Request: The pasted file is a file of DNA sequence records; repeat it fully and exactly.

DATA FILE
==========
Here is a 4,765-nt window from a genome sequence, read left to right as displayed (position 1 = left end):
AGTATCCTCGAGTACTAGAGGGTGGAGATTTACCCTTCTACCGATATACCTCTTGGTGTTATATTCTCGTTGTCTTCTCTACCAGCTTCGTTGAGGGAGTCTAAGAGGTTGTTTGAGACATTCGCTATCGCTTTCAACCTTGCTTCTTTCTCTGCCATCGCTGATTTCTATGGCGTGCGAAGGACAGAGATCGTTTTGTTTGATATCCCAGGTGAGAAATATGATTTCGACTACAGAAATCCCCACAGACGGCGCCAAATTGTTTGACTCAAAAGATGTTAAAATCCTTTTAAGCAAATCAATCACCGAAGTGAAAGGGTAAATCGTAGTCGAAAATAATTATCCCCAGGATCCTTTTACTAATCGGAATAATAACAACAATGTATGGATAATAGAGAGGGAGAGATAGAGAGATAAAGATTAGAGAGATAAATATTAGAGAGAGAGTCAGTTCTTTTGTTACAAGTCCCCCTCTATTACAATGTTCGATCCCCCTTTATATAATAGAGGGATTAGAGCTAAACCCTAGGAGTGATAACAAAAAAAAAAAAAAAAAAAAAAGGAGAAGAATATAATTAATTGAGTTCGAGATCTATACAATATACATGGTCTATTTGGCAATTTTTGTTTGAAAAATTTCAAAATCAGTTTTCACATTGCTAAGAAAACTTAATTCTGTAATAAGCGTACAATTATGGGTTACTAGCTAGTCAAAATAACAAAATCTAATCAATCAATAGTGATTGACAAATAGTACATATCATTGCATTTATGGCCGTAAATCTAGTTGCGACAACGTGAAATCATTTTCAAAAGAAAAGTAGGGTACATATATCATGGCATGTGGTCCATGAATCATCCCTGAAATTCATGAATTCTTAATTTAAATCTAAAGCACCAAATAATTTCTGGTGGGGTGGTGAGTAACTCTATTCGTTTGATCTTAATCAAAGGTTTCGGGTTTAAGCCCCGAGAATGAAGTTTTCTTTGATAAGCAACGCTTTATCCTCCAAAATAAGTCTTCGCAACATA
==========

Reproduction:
Here is a 4,765-nt window from a genome sequence, read left to right as displayed (position 1 = left end):
AGTATCCTCGAGTACTAGAGGGTGGAGATTTACCCTTCTACCGATATACCTCTTGGTGTTATATTCTCGTTGTCTTCTCTACCAGCTTCGTTGAGGGAGTCTAAGAGGTTGTTTGAGACATTCGCTATCGCTTTCAACCTTGCTTCTTTCTCTGCCATCGCTGATTTCTATGGCGTGCGAAGGACAGAGATCGTTTTGTTTGATATCCCAGGTGAGAAATATGATTTCGACTACAGAAATCCCCACAGACGGCGCCAAATTGTTTGACTCAAAAGATGTTAAAATCCTTTTAAGCAAATCAATCACCGAAGTGAAAGGGTAAATCGTAGTCGAAAATAATTATCCCCAGGATCCTTTTACTAATCGGAATAATAACAACAATGTATGGATAATAGAGAGGGAGAGATAGAGAGATAAAGATTAGAGAGATAAATATTAGAGAGAGAGTCAGTTCTTTTGTTACAAGTCCCCCTCTATTACAATGTTCGATCCCCCTTTATATAATAGAGGGATTAGAGCTAAACCCTAGGAGTGATAACAAAAAAAAAAAAAAAAAAAAAAGGAGAAGAATATAATTAATTGAGTTCGAGATCTATACAATATACATGGTCTATTTGGCAATTTTTGTTTGAAAAATTTCAAAATCAGTTTTCACATTGCTAAGAAAACTTAATTCTGTAATAAGCGTACAATTATGGGTTACTAGCTAGTCAAAATAACAAAATCTAATCAATCAATAGTGATTGACAAATAGTACATATCATTGCATTTATGGCCGTAAATCTAGTTGCGACAACGTGAAATCATTTTCAAAAGAAAAGTAGGGTACATATATCATGGCATGTGGTCCATGAATCATCCCTGAAATTCATGAATTCTTAATTTAAATCTAAAGCACCAAATAATTTCTGGTGGGGTGGTGAGTAACTCTATTCGTTTGATCTTAATCAAAGGTTTCGGGTTTAAGCCCCGAGAATGAAGTTTTCTTTGATAAGCAACGCTTTATCCTCCAAAATAAGTCTTCGCAACATA